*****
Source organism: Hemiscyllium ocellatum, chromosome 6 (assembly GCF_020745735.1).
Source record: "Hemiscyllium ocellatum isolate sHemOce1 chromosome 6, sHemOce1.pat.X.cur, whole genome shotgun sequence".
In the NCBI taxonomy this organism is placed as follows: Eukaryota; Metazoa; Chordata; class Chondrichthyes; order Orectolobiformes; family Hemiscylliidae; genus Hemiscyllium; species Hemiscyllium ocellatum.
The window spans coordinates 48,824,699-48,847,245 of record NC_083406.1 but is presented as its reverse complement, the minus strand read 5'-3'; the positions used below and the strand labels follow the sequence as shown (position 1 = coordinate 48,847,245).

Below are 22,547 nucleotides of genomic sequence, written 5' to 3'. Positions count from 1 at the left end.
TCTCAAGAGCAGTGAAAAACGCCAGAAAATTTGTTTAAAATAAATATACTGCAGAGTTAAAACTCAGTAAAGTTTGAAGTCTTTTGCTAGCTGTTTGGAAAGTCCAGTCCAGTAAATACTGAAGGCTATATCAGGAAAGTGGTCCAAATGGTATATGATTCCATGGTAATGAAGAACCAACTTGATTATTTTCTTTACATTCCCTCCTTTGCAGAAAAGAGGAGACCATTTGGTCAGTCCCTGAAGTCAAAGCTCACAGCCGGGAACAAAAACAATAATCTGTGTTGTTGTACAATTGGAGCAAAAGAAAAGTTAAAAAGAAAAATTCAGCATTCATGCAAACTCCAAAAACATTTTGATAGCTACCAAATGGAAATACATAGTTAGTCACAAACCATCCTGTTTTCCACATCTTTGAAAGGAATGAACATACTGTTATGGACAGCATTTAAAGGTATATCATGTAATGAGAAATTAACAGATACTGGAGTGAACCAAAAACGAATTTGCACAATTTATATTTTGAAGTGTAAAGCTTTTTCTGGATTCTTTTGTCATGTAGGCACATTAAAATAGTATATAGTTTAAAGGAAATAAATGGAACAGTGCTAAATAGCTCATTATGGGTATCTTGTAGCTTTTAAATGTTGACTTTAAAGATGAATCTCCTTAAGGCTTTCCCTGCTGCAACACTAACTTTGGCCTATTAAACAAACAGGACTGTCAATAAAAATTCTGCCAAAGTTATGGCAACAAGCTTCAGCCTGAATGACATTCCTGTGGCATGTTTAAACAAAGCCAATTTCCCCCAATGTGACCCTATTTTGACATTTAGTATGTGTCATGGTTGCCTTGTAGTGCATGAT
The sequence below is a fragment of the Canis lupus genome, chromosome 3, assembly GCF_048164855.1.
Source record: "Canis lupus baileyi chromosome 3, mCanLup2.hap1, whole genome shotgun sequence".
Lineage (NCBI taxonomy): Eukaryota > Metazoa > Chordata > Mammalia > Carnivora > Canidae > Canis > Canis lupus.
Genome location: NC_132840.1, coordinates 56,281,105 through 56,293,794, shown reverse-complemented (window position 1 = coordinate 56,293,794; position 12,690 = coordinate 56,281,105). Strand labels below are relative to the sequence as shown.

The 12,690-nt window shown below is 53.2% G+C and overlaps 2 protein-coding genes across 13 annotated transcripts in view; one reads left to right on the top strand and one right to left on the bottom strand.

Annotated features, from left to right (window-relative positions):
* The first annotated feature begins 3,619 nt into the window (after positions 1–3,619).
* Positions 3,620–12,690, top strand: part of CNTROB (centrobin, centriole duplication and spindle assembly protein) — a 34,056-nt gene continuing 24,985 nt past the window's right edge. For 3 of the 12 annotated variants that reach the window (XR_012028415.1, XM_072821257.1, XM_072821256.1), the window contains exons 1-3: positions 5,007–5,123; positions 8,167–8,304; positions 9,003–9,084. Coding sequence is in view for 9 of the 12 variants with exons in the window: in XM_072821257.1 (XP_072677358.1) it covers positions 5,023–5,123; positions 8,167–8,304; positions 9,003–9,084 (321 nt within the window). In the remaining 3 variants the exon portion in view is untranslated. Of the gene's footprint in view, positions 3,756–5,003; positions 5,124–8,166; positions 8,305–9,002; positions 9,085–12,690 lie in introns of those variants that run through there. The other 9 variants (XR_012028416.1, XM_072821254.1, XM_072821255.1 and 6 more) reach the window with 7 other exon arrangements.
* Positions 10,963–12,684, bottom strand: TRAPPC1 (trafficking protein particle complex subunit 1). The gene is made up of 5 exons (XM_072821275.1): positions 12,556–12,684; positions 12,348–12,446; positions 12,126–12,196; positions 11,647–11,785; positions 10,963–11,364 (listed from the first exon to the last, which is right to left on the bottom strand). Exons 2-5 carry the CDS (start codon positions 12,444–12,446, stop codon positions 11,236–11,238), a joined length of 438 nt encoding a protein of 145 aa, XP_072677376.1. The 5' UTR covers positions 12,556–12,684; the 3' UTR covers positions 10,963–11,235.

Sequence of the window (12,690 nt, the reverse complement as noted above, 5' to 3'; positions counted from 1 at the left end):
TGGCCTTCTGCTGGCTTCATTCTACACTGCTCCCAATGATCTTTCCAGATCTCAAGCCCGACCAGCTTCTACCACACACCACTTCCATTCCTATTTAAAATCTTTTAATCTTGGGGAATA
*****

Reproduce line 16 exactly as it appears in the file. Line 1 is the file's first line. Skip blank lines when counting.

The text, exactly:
Sequence of the window (12,690 nt, the reverse complement as noted above, 5' to 3'; positions counted from 1 at the left end):